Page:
Now there is a new landmark – Christian Pulisic’s tumble into goalmouth, and into history, or at least into a match with the Netherlands on Saturday.
(*--the American women won their championships early and often, and now other nations have caught up, and good for them.)
(Below: Tyler Adams, U.S. Captain. Could be secretary of state. Check out his thoughtful longer version online.)
11/29/2022 10:19:11 pm
Hi George. I’m excited for Saturday. We’re definitely underdogs but this is a remarkable Holland team when compared to prior tournaments. Best, Michael
11/29/2022 10:20:50 pm
*not a remarkable team…
Edwin W. Martin Jr
11/29/2022 10:36:32 pm
A pleasure to read George on WC, while appreciating the team. Like the Good Old Days.
11/29/2022 11:04:14 pm
Congratulations! I was surprised your young guys could run and attack continuously through all 100 minutes. They will get another step in next World Cup surely. Remembering the match in 98 in Lyon, I was there before I found you, I feel good this match was conducted in peace.
11/30/2022 07:54:17 am
11/30/2022 03:33:59 am
I rate Holland as the least favorite of the the "favorites". They are beatable by this USA team...if the USA can find a way to score goals...and that is a big IF.
11/30/2022 07:59:28 am
Michael and John -- with Philadelphia area in common. You both know your football, and I get it. A few nations carry the aura of generations past. (England, 1966, for that matter.) And Netherlands brings up the creativity of Michels and Cruyff. Onward. GV
11/30/2022 08:20:38 am
Agreed. Though I hope Pulisic returns, he should not be expected to serve as a striker. He is more well suited to his heroics in the first match, setting up Weah, than yesterday. Who else is there?
11/30/2022 09:07:53 am
Andy, this will be debated from now to an hour or two before gametime Saturday when the starters are announced, I agree with your evaluation -- but Sargent went out with an injury, also. Then there is the Gio Reyna mystery. I had him pegged for a regular job this World Cup....but perhaps the staff has concerns about his readiness to play a lot of minutes. The Reynas are a class act -- and I hear no griping -- but still....GV
11/30/2022 09:24:37 am
I just had the common sense to check the headlines. Pulisic has been diagnosed with a pelvic contusion, is listed as day-to-day, will hopefully play v. the Netherlands . . . .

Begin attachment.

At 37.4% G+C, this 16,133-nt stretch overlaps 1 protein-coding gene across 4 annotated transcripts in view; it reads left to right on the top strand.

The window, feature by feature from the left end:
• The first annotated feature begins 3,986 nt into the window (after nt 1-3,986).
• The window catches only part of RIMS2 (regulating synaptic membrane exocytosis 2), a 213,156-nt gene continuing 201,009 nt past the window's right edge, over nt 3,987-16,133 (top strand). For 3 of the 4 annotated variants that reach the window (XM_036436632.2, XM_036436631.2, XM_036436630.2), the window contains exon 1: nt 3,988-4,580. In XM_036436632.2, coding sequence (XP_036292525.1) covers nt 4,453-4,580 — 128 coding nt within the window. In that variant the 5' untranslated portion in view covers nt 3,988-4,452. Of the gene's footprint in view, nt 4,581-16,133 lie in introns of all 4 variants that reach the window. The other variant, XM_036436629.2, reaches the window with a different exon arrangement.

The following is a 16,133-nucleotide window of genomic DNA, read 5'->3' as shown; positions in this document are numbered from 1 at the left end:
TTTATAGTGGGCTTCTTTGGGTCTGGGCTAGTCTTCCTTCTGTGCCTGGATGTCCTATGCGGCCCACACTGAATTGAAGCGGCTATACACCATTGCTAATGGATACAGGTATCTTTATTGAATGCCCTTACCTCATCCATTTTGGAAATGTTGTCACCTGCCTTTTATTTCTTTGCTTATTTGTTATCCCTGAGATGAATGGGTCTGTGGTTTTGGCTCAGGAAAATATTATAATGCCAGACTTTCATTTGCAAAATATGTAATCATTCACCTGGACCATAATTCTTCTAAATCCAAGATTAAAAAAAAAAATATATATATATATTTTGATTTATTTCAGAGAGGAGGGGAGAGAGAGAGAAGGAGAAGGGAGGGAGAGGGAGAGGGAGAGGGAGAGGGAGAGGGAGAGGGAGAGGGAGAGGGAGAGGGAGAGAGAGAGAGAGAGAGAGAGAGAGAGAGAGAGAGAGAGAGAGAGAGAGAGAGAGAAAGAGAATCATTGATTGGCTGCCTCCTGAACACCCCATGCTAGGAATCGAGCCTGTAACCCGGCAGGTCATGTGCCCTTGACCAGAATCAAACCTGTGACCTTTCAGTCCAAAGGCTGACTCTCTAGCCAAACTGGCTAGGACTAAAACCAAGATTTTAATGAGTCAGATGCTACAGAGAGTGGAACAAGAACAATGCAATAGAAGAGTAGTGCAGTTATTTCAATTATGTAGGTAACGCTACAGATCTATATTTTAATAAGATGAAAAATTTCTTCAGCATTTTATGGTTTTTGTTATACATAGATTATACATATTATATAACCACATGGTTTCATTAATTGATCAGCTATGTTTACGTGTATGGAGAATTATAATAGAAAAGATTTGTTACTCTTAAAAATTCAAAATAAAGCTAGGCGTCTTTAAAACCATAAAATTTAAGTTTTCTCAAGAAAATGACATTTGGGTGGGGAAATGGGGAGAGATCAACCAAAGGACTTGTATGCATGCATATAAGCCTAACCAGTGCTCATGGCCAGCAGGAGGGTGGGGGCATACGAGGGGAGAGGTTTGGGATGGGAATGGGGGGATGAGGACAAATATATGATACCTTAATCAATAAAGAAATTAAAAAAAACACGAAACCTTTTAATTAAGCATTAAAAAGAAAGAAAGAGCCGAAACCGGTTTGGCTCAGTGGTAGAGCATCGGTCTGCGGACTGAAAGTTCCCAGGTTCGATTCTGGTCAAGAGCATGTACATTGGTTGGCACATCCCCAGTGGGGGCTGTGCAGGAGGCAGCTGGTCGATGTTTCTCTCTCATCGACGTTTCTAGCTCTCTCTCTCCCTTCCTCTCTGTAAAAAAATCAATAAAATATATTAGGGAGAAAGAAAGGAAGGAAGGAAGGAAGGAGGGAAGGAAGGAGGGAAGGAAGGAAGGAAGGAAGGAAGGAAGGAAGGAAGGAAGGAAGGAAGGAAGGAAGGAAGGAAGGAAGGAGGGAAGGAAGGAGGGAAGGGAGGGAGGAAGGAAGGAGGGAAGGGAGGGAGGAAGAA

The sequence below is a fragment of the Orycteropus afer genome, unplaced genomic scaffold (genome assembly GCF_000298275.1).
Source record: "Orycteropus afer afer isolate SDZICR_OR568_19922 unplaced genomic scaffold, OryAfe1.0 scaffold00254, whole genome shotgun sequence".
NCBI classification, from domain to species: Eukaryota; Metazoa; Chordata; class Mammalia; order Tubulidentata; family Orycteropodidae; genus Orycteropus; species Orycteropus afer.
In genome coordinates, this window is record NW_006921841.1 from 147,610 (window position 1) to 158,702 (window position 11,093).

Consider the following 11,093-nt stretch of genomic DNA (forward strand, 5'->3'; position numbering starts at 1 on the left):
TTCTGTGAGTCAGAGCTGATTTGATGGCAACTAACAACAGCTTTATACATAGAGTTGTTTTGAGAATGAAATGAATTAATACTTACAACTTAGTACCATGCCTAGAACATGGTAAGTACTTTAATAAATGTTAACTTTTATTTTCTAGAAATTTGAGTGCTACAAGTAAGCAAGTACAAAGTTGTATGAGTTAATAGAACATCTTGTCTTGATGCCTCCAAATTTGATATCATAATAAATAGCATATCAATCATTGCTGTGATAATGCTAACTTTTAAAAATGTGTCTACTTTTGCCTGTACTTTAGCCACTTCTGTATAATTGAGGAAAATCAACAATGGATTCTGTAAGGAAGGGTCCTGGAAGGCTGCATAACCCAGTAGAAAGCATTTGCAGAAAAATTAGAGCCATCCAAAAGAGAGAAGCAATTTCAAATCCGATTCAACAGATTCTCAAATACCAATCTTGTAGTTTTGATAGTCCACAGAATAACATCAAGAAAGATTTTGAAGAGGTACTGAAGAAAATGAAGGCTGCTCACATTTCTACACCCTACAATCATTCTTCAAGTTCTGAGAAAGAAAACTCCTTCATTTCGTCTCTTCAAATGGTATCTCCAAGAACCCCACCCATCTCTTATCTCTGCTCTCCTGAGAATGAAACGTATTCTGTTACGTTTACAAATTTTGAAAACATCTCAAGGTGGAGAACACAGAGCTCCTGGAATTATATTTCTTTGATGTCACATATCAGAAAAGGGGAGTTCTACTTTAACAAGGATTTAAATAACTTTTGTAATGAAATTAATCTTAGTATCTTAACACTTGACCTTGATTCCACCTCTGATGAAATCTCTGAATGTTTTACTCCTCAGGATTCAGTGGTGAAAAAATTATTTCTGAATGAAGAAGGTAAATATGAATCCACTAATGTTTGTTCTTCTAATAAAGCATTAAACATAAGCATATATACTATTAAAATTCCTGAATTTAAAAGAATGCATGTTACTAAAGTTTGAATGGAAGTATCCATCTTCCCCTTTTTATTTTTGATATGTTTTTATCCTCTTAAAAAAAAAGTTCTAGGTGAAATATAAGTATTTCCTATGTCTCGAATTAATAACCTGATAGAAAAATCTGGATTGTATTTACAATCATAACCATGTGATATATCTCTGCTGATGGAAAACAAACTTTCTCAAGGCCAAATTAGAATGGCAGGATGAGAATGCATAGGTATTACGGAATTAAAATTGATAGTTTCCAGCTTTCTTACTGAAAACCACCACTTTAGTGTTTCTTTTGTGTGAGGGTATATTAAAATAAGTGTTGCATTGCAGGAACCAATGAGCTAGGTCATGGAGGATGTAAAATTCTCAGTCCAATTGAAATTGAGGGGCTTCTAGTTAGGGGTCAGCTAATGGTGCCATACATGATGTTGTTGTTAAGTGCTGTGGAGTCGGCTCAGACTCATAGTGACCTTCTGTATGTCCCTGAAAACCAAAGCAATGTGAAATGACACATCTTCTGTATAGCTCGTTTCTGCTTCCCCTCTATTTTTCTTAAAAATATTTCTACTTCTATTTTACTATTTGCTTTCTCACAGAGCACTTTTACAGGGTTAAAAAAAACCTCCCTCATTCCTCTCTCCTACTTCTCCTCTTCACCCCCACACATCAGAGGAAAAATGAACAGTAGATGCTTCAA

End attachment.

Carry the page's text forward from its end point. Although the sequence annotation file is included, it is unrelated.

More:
12/1/2022 12:51:16 pm
Some interesting teams eliminated, any that are big surprises, I’m no expert?
12/1/2022 08:22:06 pm
12/1/2022 10:39:29 pm
Thanks GV, just what I wanted,
12/2/2022 08:25:01 am
Ed and George,
12/2/2022 09:51:08 am
I am no genius on predicting the outcome of sporting events, but I did mention to George that the USWNT was young and very full of enthusiasm. That is an unpredictable combination that cab be full of surprises.
12/2/2022 12:40:49 pm
Alan, he was my pick for this year's
12/2/2022 02:18:07 pm
Goalkeeping is a difficult position under normal conditions. Add the the World Cup knockout stage and the pressure must be enormous.
12/2/2022 06:45:12 pm
Alan, PK is certainly not automatic. I saw a really weak shot today, fail. (They all blur...) As you know, there is plenty of tape on shooters and keepers. In 1986, I was covering the WC in Mexico. In the final minute, Hugo Sanchez, one of the first Mexican players to star overseas, took a PK ...and was stopped. Turned out, Paraguay had film on Sanchez, and the keeper knew what to look for -- technology had arrived. Mexico lost, was eliminated....and on the long ride back from Azteca to downtown, the huge city was silent. The World Cup never regained its energy for the home fans....GV
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“I don’t think people understand how Covid affects older Americans,” Mr. Caretti said with frustration. “In 2020, there was this all-in-this-together vibe, and it’s been annihilated. People just need to care about other people, man. That’s my soapbox.”
---Vic Caretti, 47, whose father recently died of Covid at 85.
---From an article by Paula Span, who covers old age for the NYT, which currently has 2646 comments, the majority criticizing the American public – and public officials – for acting as if the pandemic is “over.”
Classic wishful thinking, at a lethal level.